It was as though Tubby believed cultivating the crop was wholly an organic process. That if great players were planted in Memphis, they would naturally blossom just around the corner at the U of M and would require no nurturing (attentive recruiting) on the head coach’s part.
This proved to be the worst miscalculation Smith made.
His first team won 19 games and then came that mass exodus of players. His second team, forged with junior college transfers and having just two returning players with real Division 1 time – Jeremiah Martin and Jimario Rivers – will also finish with no less than 19 wins and managed to get to fifth-place in the AAC after the coaches predicted the Tigers to come in ninth.
That, taken in a vacuum, was confirmation that Smith could still do what he had always done: coach ’em up. He learned early in life that nothing should go to waste and, for the most part, he was able to take the same approach with the players on his roster even after losing Martin to a season-ending foot injury.
But former Tiger Bill Laurie did not invest $10 million in that gleaming new practice facility that bears his name for his alma mater to continue playing its games before a more-than-half-empty FedExForum. Or for fifth-place finishes to be judged as some encouraging consolation prize.
Laurie, after all, played in that 1973 NCAA championship game vs. UCLA. Marginally being on the bubble of the NIT isn’t going to get the man’s adrenaline going. So rest assured if Tubby is out and Penny is in, it is with Laurie’s blessing/insistence and a realization that without such a change attendance and donations will continue to lag.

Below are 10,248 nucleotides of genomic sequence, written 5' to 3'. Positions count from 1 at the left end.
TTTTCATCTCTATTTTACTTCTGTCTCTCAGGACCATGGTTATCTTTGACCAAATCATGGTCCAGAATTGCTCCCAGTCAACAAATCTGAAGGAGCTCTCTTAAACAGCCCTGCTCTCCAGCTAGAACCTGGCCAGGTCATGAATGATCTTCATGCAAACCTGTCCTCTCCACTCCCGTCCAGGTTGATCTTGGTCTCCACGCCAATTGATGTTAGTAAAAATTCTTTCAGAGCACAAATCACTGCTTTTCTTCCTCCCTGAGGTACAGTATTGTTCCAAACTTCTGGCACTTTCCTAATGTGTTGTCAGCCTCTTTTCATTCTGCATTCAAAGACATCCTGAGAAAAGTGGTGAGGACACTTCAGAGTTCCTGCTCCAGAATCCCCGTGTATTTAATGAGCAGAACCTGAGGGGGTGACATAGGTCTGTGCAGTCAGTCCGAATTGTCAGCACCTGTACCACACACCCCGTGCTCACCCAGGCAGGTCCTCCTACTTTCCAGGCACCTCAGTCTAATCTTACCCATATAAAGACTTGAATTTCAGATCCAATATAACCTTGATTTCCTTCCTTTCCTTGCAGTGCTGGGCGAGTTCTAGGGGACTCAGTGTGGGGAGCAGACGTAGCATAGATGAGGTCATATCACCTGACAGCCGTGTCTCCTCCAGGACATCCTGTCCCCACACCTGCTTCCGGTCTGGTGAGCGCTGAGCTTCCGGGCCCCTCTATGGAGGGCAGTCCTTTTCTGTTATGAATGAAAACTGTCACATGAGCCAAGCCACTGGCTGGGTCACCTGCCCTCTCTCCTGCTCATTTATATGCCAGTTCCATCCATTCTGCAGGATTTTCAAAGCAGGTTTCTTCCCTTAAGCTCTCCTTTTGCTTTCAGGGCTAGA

The timing, however, is lousy. Penny’s East High School team has a state tournament to play and the championship game won’t be until mid-March in Murfreesboro, Tennessee. East High School is expected to be in that game and it’s difficult to imagine Penny not wanting to coach it, which would put an appointment as head coach at Memphis on hold until afterward.
The expectation is that after Penny is named head coach, commitments from local top-tier talent will follow. Perhaps Cordova’s Tyler Harris in the class of 2018, and one, two or even three Top-40 players from the Class of 2019.
Talk about a bountiful harvest.
Meantime, Tubby and the Tigers took off for the AAC Tournament amid the nonstop chatter that a coaching change is imminent. Martin, who still has another season to play, said the players won’t concentrate on what’s out there in the media and will just go compete, adding that as long as Smith is the coach they will “play for him and honor his presence.”
Tubby Smith deserves that much consideration, at least. Even a decade ago, he would have merited another year or two.
But in 2018, time is no ally.
If today this still comes as a bit of a shock to the esteemed coach, that is an error in judgment Tubby Smith must reconcile with the man in the mirror.